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25% of holidaymakers worry they don’t know the rules


Holidaymakers planning European road trips this summer have been warned about the major driving laws and etiquette differences between countries, as hundreds get caught out each year. 

Travel insurance comparison experts at Quotezone.co.uk have researched the eight crucial driving differences across Europe, to avoid being caught out on the road trip of a lifetime.

Driving holidays and road trips are experiencing a rise in popularity, with 52% of holidaymakers choosing to hire a car when on holiday.

Of those who choose not to hire a vehicle, 25% say the reason is because they are unsure of driving rules and laws at their holiday destination.

Motorists risk penalties such as large fines, penalty points and even driving bans for breaking the law while in Europe.

This is something that happens regularly to those travelling in and out of various European countries – to help increase border road safety.*

Many travelling across Europe will naturally think to drive on the same side of the road as they do at home – but this could be a dangerous mistake to make: Cyprus, Malta, Ireland and the UK all use the left hand side.

Drivers also need to be aware of the significantly high number of toll roads along Europe’s roads whilst taking both long and short trips – come prepared with the correct currency to avoid getting caught out.

Greg Wilson, CEO and Founder of Quotezone.co.uk said: “There are some seriously breath-taking views across Europe, and with it now easier to hire out cars whilst abroad, it’s no wonder we’re seeing an increase in road trip vacations allowing holidaymakers to visit multiple countries in just one holiday.

“And with many planning a road trip in Europe this summer, we are urging travellers to be aware of the number of driving differences.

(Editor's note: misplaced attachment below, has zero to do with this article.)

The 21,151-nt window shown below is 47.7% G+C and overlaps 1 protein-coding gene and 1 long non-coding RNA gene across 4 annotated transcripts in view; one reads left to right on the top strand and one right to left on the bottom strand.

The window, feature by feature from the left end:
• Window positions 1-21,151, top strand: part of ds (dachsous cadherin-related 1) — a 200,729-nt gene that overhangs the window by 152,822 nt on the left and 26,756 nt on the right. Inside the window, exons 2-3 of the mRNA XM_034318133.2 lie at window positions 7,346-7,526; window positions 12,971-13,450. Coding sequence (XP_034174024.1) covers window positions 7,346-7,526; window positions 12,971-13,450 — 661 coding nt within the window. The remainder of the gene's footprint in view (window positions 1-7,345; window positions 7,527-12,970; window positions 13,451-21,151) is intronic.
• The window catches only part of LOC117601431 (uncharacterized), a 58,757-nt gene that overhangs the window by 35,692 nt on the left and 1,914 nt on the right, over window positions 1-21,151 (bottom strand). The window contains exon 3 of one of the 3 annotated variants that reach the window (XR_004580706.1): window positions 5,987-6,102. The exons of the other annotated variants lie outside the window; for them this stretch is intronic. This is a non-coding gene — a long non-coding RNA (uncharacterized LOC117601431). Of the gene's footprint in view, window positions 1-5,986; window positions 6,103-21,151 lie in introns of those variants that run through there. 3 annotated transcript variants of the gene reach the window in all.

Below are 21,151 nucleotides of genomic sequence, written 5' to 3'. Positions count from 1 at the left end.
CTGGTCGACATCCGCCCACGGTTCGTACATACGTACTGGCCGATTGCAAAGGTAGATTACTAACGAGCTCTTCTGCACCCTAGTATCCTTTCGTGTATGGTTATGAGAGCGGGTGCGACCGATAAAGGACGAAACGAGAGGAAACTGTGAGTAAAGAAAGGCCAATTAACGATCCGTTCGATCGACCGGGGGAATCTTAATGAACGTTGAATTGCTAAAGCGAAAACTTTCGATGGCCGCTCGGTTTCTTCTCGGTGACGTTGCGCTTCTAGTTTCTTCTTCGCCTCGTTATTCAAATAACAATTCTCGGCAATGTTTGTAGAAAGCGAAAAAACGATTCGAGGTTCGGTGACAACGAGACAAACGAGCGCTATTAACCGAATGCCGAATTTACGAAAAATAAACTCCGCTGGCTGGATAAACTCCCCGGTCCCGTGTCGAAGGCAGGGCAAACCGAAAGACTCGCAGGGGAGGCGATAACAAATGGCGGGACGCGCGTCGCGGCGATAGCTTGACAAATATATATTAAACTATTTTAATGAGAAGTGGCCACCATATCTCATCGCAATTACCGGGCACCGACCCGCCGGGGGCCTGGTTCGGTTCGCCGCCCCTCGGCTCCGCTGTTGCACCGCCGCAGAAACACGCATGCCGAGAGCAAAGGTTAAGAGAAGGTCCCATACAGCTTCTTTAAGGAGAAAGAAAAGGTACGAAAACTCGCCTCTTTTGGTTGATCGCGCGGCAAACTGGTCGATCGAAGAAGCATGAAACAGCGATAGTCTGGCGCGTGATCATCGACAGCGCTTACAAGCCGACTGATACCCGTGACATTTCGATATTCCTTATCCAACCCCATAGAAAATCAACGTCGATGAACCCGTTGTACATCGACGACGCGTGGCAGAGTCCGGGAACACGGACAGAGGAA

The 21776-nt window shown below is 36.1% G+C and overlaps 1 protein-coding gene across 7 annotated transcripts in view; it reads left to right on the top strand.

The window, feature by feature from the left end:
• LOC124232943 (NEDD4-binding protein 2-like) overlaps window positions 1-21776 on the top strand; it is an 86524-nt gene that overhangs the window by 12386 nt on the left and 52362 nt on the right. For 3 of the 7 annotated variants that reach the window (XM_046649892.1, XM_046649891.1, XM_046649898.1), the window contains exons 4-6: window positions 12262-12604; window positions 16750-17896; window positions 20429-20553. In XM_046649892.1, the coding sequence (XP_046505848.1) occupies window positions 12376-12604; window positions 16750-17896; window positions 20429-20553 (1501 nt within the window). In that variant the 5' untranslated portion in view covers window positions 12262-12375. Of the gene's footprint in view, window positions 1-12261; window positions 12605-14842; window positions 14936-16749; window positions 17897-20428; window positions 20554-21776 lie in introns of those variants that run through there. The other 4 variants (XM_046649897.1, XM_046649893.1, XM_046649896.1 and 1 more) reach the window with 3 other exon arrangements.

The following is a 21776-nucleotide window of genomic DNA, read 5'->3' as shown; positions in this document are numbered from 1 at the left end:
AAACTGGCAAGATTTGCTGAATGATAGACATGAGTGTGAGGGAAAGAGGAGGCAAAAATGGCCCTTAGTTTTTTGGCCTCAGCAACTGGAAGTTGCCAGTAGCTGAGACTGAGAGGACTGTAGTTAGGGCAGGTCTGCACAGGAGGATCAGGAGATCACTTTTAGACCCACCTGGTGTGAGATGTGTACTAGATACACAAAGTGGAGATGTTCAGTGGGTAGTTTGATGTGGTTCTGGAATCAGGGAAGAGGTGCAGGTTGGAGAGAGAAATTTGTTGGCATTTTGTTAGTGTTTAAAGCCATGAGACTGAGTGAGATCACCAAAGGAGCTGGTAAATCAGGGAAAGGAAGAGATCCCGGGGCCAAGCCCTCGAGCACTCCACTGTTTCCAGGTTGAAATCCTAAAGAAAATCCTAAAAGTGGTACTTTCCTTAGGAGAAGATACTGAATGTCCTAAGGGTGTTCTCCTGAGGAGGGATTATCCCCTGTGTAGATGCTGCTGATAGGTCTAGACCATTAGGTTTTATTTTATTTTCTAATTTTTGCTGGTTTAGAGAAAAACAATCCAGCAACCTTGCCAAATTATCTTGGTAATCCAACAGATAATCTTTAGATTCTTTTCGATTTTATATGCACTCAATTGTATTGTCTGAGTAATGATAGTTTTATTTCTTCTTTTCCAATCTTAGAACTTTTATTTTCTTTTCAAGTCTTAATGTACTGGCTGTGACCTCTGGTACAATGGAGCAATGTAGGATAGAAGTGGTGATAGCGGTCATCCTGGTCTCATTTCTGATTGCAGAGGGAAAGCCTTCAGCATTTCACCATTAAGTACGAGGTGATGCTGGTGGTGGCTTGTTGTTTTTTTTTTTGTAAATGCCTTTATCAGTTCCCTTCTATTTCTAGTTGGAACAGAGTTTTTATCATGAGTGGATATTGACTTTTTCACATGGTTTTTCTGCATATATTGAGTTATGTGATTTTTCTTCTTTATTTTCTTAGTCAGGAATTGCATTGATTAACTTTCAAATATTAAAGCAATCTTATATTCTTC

“Roads across Europe can be tricky to navigate and have a high volume of speed cameras so it’s crucial to stick to the speed limit and approach unfamiliar aspects with caution. 

“A European road trip will be an incredible experience, but you must be aware of the wide range of driving differences abroad.

“Stay safe, do your research before you set off to avoid driving illegally and being issued with large fines.”

Quotezone.co.uk’s five laws you must know before driving in Europe:

1.Driving on the correct side of the road

It is important to make sure you understand the road etiquette of each country when driving around Europe, as the side of the road switches depending on which country you are in. In the majority of European countries, drivers must remain on the right side of the road. The exceptions to this rule are the UK, Malta, Cyprus and Ireland. 

2.Legal driving age 

It’s important to remember that for the majority of countries in Europe, the minimum legal driving age is 18. Countries with different rules are the UK, Germany and Italy, where the minimum driving age is 17.

3.Smoking and driving 

Smokers need to be aware of the European countries which enforce laws against smoking in the car with any passengers, including minors. Countries include Cyprus, Greece, Poland, Italy, France, Ireland, Belgium, Denmark and Austria. 

4.Honking your horn 

There are certain countries which restrict the use of the horn. In Finland, drivers only ever honk their horn if they are in immediate danger. In Cyprus, drivers must restrict honking their horn near hospitals and in residential areas. In Vienna, honking your horn is also generally prohibited around hospitals. Make sure to check the road rules in each country before heading off on your trip.

5.Be aware of toll roads

Make sure to have your bank card to hand and also cash in the correct currency as some booths are known for only accepting coins.  It also helps when you’re planning your route to check ahead for tolls so you don’t get taken by surprise.

Quotezone.co.uk is a price comparison site that can help with all sorts of travel insurance such as European travel insurance and backpacker travel insurance.


Quotezone.co.uk’s findings are based on a randomised survey of 1,000 respondents across the UK during May 2023, which represents a margin of error of approximately 5% at a 95% confidence level.


This article is intended as generic information only and is not intended to apply to anybody’s specific circumstances, demands or needs. The views expressed are not intended to provide any financial service or to give any recommendation or advice. Products and services are only mentioned for illustrative rather than promotional purposes.

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